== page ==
GDPR compliance for the latecomers

Charli Bregnballe
17 min readMay 30, 2018
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I involuntarily spend time getting a decent compliance level for several companies the past few months.
This article is a product of my thoughts during and after the process. It includes a list of steps you should take in order to reach an acceptable compliance level.
This doesn’t need to be just time and money spent but can actually turn it to competitive advantage for your company.

On a quest for GDPR compliance

GDPR or General Data Protection Regulation is one of the most trending topics these days. Especially in Europe, where most companies are working hard to reach at least some level of compliance before the 25th of may 2018.

So, is it really that complicated?
The answer varies, depending on the size of your business. For the majority, the new regulations do not have to be that big of a deal. It could even be an advantage.

GDPR is, in short, a shift in ownership of the personal data that is collected when a private person is interacting with a company. Keep in mind; this only applies in a B2C relationship, so you don’t have to worry about GDPR for your personal emails or your personal blog.

An opinionated note on the new law

Some business owners look at the new regulations with annoyance and despair, because it will demand a lot of resources, but will not contribute to the companys income or further development.
But this is a necessary step to take, since the current management and distribution of personal data is like the Wild West. It is crazy how badly a private person’s data is protected.
Some companies are created with a business plan that depends on selling personal data to advertisers.
Enforcing a law that brings the control back to the users will set some requirements to how the companies handle and process this data and more importantly, who has access to them.

We have seen some actions towards a less data chaos, where browsers blocked 3rd party cookies and extensions like ad blockers that simply blocks the advert noise.
But this is still not enough.
Every time you voluntarily use a service, you lose control of the data you trust the company with. They can distribute it to their partners or sell it online for revenue.
Depending on the level of sensitivity of the data, it can become a problem.

With that in mind, some services also need the data in order to present their service in the best way. Of course the plan is to sell more products, but presenting relevant products to a user should be considered a service.
So there is a fine line between a service and intrusive advertising.

How to reach a decent level of compliance?

Let’s start with a short overview of the road to compliance.

Go through the following steps and make sure you check if there are any special regulations in your country. The European Union made the general regulations, but each country have the option to tweak some of the laws a bit.
It varies, for instance, what age separates a child from a grown-up. Some countries it’s 14, others it’s 15 or 16-years-old.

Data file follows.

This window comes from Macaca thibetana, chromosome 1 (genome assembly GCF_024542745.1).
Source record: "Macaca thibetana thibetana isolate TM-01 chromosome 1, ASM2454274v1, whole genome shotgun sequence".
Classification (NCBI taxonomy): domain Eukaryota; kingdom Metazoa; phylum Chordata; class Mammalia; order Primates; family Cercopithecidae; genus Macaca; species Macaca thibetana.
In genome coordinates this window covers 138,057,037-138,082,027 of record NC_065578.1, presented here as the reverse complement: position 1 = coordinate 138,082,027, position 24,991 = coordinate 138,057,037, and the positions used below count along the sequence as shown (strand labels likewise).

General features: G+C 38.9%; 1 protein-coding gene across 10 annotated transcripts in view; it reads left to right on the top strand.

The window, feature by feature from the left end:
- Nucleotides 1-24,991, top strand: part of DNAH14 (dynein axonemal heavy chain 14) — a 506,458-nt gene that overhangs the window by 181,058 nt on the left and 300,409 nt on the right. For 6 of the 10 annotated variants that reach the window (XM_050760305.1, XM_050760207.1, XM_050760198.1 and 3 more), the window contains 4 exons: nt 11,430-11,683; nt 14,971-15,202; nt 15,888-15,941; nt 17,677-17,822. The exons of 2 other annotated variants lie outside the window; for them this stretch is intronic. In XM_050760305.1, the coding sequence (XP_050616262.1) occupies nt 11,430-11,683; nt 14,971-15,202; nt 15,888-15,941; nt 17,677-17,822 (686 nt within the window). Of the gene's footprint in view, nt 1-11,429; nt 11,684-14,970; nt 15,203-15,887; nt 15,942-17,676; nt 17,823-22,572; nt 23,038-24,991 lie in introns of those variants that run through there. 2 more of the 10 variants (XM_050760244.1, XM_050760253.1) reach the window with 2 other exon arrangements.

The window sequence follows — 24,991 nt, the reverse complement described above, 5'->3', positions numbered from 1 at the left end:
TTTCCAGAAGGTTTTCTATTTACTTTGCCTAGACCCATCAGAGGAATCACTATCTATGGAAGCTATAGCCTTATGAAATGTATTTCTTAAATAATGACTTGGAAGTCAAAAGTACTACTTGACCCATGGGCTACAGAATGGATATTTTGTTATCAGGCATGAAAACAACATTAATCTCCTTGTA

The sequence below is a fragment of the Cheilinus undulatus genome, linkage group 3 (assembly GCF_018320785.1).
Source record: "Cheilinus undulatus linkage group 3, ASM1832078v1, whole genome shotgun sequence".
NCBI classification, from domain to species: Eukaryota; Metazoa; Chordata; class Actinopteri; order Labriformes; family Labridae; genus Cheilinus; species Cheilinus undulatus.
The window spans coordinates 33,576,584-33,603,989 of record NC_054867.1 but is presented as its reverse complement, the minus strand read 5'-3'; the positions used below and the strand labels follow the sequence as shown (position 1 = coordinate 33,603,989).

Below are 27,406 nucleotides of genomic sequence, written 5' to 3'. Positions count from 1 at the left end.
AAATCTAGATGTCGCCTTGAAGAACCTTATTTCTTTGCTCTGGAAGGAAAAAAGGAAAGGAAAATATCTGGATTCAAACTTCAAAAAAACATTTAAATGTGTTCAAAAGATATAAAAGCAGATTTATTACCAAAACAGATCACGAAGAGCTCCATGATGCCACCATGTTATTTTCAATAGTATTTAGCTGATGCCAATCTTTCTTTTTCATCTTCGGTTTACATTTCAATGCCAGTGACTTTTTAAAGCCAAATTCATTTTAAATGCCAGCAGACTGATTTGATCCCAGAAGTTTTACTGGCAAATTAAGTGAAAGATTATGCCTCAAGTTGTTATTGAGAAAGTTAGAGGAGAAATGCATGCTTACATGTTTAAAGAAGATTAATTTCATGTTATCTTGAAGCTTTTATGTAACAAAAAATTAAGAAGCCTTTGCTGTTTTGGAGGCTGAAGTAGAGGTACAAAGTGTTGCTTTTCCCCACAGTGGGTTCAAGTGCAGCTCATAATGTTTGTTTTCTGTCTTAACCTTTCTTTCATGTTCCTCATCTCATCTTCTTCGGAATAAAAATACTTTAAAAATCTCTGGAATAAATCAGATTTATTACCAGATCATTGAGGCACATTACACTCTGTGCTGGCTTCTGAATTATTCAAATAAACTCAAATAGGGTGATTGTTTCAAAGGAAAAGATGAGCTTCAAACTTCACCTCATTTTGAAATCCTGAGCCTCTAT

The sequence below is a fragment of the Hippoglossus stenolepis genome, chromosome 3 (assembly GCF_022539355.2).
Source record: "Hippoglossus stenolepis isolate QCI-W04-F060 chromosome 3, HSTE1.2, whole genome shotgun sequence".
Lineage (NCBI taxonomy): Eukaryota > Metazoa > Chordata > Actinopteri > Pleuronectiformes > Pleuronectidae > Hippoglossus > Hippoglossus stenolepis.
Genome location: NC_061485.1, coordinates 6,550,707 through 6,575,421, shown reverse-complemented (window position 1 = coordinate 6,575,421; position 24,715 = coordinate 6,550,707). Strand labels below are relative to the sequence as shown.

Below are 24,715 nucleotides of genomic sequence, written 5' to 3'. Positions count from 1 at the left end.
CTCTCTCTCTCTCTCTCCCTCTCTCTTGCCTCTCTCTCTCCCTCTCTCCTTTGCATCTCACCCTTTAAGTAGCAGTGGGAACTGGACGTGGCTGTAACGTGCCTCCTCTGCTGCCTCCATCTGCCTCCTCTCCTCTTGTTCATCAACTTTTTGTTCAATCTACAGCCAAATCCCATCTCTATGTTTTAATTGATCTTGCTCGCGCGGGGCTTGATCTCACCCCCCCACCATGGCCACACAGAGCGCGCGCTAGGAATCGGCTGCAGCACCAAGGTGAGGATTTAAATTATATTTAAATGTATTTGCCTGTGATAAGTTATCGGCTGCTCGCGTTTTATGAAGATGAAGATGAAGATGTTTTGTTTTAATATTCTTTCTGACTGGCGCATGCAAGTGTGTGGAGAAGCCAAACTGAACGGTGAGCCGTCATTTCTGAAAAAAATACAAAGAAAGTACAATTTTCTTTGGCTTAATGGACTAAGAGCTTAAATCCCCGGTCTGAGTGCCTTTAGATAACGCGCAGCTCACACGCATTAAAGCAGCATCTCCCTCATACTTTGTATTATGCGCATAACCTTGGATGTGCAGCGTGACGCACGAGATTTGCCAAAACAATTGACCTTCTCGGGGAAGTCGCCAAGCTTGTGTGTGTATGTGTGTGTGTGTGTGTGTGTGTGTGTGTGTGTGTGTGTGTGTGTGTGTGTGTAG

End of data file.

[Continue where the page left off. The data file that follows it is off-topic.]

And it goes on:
During this example I’ll use a small business as proof of concept. It is a webshop with a Shopify installation, email system and a economic system.

Small businesses vs large corporations

I see a lot of posts where small businesses owners are worried about the GDPR. It is usually private people who run a small web shop and where they are the only employees.
In a situation like this, you should still reach for GDPR compliance, but keep in mind that an acceptable compliance level is not hard to reach.
These laws are not made to make life harder for entrepreneurs or to stop innovation.
So unless you have a business where you live off selling people’s data, then you should consider the following steps and avoid storing data you do not use.

Bigger companies have the option to either hire consultants to do the job or put together a team who will get the job done. It usually requires some training, but it is not wasted, since the GDPR laws isn’t a one-time-thing that just needs to be done on the 25th of may.
It will be something we have to consider in the future, each time we deal with personal data and/or new products/services.

System overview

First of all, it would make sense to list all the systems you are using. Split them in 2: Those that contain personal data and those that don’t.
Now you will have an overview of where to focus your energy.

A list of personal data systems could look something like this:

- Mailchimp
- Wordpress
- Shopify
- Google analytics

Be meticulous when you go through your system for personal data

Identify personal data

With the list of systems that contains personal data, list what data is collected and what it is used for. Go through the list and ask yourself; Is it really needed? — If not, delete it.
Do you use it? If no, delete it.
Some would argue that they might want to use this data at some point. This is not good enough. If you are not using it when you collect it, then you are not allowed to store it. Not even for future use.

An example could be your shop. Usually there is an option to create a user, where some data is collected. The data could be:

- Email
- Name
- Address
- IP
- Orders

This is personal data and needs to be handled with care. So listing what data is collected in each system and what it is used for should in order to inform your users about it. Usually this goes under the privacy policy notice, which you must create on your page.
More about this later.